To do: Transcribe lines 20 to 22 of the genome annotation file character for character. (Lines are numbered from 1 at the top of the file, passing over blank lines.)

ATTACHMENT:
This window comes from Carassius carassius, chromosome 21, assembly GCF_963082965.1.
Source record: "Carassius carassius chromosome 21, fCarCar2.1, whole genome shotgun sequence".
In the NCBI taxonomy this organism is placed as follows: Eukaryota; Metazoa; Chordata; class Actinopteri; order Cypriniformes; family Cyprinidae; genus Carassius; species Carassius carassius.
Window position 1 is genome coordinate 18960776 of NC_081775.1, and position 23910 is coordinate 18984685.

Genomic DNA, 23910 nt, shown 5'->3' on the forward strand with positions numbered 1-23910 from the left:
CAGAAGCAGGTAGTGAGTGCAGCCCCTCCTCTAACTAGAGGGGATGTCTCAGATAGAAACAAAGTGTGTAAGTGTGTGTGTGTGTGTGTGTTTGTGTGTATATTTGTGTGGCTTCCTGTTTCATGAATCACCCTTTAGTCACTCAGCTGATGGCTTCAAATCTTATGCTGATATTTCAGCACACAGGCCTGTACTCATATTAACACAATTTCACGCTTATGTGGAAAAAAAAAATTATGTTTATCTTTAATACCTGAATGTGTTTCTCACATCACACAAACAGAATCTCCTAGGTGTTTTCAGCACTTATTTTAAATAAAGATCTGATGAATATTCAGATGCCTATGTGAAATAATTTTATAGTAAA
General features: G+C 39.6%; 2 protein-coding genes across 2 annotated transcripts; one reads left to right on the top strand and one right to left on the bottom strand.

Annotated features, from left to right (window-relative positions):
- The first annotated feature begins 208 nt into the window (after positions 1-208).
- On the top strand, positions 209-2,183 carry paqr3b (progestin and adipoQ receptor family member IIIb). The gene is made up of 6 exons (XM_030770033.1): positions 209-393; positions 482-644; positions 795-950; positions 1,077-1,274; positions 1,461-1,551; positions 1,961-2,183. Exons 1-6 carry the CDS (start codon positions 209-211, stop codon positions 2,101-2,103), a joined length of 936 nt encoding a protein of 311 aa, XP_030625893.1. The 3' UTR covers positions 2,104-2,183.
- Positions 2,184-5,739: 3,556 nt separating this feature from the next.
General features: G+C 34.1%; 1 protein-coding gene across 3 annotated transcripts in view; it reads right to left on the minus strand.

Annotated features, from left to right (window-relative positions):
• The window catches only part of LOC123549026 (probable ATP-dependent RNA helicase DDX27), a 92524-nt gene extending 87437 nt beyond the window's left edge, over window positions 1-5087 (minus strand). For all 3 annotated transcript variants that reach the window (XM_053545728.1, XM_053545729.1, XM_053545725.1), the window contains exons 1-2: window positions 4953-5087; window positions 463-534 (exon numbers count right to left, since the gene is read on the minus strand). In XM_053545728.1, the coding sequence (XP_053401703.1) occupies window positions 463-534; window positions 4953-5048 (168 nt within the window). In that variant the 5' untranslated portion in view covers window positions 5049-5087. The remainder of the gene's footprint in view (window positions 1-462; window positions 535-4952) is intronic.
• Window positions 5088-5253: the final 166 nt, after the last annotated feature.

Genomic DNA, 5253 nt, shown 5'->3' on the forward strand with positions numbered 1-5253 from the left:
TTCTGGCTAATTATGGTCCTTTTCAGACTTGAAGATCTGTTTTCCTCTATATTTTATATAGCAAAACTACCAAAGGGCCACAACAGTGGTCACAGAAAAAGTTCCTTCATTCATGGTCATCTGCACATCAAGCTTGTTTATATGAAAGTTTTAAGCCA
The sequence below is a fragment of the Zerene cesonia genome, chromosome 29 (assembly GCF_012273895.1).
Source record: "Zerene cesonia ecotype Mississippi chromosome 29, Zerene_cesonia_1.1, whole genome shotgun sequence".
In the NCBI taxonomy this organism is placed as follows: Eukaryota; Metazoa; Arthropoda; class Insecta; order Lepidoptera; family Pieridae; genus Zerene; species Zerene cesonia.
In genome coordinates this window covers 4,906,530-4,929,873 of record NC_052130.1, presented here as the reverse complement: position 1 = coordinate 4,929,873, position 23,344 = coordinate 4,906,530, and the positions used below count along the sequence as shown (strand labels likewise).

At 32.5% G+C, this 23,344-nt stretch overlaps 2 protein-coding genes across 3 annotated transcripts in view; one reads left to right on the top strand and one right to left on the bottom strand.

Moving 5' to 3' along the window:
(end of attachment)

In the NCBI taxonomy this organism is placed as follows: Eukaryota; Metazoa; Arthropoda; class Insecta; order Lepidoptera; family Pieridae; genus Zerene; species Zerene cesonia.
In genome coordinates this window covers 4,906,530-4,929,873 of record NC_052130.1, presented here as the reverse complement: position 1 = coordinate 4,929,873, position 23,344 = coordinate 4,906,530, and the positions used below count along the sequence as shown (strand labels likewise).

At 32.5% G+C, this 23,344-nt stretch overlaps 2 protein-coding genes across 3 annotated transcripts in view; one reads left to right on the top strand and one right to left on the bottom strand.